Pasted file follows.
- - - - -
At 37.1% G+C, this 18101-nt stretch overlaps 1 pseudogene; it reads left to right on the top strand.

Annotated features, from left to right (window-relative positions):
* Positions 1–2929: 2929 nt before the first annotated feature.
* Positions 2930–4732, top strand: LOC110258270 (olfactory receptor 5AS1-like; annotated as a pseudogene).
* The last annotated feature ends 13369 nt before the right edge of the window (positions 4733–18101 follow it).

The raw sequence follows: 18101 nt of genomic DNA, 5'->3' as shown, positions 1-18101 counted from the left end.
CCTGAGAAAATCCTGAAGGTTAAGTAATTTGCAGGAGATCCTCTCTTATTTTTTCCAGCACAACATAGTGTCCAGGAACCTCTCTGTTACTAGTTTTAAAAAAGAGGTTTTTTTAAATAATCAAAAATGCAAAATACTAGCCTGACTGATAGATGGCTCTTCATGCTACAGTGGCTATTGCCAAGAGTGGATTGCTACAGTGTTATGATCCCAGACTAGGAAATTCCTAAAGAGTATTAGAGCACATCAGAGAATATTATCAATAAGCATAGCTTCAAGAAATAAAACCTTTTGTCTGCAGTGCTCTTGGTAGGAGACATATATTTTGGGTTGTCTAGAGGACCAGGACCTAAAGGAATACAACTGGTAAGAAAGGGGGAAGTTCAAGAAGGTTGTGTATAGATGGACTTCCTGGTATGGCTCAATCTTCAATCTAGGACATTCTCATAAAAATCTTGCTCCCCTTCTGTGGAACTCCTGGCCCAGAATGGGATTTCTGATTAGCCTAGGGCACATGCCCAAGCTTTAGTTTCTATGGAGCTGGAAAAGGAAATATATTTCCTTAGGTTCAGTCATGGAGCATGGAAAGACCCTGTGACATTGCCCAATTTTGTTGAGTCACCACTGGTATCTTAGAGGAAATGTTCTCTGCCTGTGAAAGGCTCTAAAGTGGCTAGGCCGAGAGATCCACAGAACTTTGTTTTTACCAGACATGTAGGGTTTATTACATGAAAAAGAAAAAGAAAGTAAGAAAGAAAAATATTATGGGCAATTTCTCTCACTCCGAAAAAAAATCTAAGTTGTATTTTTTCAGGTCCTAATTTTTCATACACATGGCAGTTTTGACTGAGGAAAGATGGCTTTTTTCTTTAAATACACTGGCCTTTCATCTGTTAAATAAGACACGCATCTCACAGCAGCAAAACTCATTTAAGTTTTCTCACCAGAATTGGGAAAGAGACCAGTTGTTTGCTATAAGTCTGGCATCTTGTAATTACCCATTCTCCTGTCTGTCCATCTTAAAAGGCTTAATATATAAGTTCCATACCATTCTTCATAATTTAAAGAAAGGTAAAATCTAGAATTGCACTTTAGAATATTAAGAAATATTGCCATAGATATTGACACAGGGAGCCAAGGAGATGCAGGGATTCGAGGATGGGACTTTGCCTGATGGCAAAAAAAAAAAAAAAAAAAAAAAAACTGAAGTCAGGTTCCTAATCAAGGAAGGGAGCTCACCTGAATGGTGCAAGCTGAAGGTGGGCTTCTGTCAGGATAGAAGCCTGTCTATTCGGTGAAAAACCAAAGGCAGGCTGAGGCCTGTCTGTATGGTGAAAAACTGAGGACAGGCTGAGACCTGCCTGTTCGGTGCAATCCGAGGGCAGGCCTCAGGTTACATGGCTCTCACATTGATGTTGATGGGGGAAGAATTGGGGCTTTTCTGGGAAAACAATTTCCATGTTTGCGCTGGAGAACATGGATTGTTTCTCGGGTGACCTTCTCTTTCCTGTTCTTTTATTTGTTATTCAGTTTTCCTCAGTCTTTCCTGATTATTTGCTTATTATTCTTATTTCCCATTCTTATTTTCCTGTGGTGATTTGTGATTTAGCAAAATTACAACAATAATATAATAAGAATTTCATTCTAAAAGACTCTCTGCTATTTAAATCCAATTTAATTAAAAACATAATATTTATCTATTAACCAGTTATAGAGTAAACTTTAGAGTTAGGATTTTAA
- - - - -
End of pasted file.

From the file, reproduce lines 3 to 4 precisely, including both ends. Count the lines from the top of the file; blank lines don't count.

* Positions 1–2929: 2929 nt before the first annotated feature.
* Positions 2930–4732, top strand: LOC110258270 (olfactory receptor 5AS1-like; annotated as a pseudogene).